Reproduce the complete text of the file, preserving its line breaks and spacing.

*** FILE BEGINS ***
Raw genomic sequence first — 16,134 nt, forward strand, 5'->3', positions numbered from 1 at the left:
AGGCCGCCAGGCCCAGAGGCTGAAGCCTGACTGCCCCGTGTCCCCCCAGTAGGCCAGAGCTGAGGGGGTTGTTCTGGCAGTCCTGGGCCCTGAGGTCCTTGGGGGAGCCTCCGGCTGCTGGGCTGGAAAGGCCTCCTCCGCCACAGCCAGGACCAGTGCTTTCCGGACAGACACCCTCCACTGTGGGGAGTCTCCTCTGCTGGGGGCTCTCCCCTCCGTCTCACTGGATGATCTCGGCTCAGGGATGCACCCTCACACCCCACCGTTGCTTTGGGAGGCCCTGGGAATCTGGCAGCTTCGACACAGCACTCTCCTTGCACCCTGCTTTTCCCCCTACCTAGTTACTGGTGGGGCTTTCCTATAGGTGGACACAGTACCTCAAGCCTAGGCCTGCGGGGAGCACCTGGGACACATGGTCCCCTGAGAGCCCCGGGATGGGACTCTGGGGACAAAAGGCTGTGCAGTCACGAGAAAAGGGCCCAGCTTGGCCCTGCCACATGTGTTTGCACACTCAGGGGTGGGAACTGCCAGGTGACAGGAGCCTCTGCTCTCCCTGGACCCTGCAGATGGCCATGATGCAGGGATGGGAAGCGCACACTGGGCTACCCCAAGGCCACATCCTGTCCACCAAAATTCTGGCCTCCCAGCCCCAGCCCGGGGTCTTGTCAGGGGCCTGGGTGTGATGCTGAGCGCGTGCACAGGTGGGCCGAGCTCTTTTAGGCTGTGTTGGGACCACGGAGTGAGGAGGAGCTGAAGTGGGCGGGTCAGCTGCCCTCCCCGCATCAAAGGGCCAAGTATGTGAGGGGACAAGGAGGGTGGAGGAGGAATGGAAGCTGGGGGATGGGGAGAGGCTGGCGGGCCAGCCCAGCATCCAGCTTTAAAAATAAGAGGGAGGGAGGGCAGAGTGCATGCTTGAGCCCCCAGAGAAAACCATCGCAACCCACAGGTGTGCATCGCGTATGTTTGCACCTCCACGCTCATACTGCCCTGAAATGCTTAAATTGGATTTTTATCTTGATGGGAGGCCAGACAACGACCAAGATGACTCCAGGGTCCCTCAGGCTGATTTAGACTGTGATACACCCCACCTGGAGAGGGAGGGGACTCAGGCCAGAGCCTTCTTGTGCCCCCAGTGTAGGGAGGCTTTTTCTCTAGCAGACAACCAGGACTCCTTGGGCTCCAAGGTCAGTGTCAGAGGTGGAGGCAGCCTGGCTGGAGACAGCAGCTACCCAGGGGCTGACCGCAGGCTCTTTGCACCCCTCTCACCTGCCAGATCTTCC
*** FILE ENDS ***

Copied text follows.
Raw genomic sequence first — 16,134 nt, forward strand, 5'->3', positions numbered from 1 at the left:
AGGCCGCCAGGCCCAGAGGCTGAAGCCTGACTGCCCCGTGTCCCCCCAGTAGGCCAGAGCTGAGGGGGTTGTTCTGGCAGTCCTGGGCCCTGAGGTCCTTGGGGGAGCCTCCGGCTGCTGGGCTGGAAAGGCCTCCTCCGCCACAGCCAGGACCAGTGCTTTCCGGACAGACACCCTCCACTGTGGGGAGTCTCCTCTGCTGGGGGCTCTCCCCTCCGTCTCACTGGATGATCTCGGCTCAGGGATGCACCCTCACACCCCACCGTTGCTTTGGGAGGCCCTGGGAATCTGGCAGCTTCGACACAGCACTCTCCTTGCACCCTGCTTTTCCCCCTACCTAGTTACTGGTGGGGCTTTCCTATAGGTGGACACAGTACCTCAAGCCTAGGCCTGCGGGGAGCACCTGGGACACATGGTCCCCTGAGAGCCCCGGGATGGGACTCTGGGGACAAAAGGCTGTGCAGTCACGAGAAAAGGGCCCAGCTTGGCCCTGCCACATGTGTTTGCACACTCAGGGGTGGGAACTGCCAGGTGACAGGAGCCTCTGCTCTCCCTGGACCCTGCAGATGGCCATGATGCAGGGATGGGAAGCGCACACTGGGCTACCCCAAGGCCACATCCTGTCCACCAAAATTCTGGCCTCCCAGCCCCAGCCCGGGGTCTTGTCAGGGGCCTGGGTGTGATGCTGAGCGCGTGCACAGGTGGGCCGAGCTCTTTTAGGCTGTGTTGGGACCACGGAGTGAGGAGGAGCTGAAGTGGGCGGGTCAGCTGCCCTCCCCGCATCAAAGGGCCAAGTATGTGAGGGGACAAGGAGGGTGGAGGAGGAATGGAAGCTGGGGGATGGGGAGAGGCTGGCGGGCCAGCCCAGCATCCAGCTTTAAAAATAAGAGGGAGGGAGGGCAGAGTGCATGCTTGAGCCCCCAGAGAAAACCATCGCAACCCACAGGTGTGCATCGCGTATGTTTGCACCTCCACGCTCATACTGCCCTGAAATGCTTAAATTGGATTTTTATCTTGATGGGAGGCCAGACAACGACCAAGATGACTCCAGGGTCCCTCAGGCTGATTTAGACTGTGATACACCCCACCTGGAGAGGGAGGGGACTCAGGCCAGAGCCTTCTTGTGCCCCCAGTGTAGGGAGGCTTTTTCTCTAGCAGACAACCAGGACTCCTTGGGCTCCAAGGTCAGTGTCAGAGGTGGAGGCAGCCTGGCTGGAGACAGCAGCTACCCAGGGGCTGACCGCAGGCTCTTTGCACCCCTCTCACCTGCCAGATCTTCC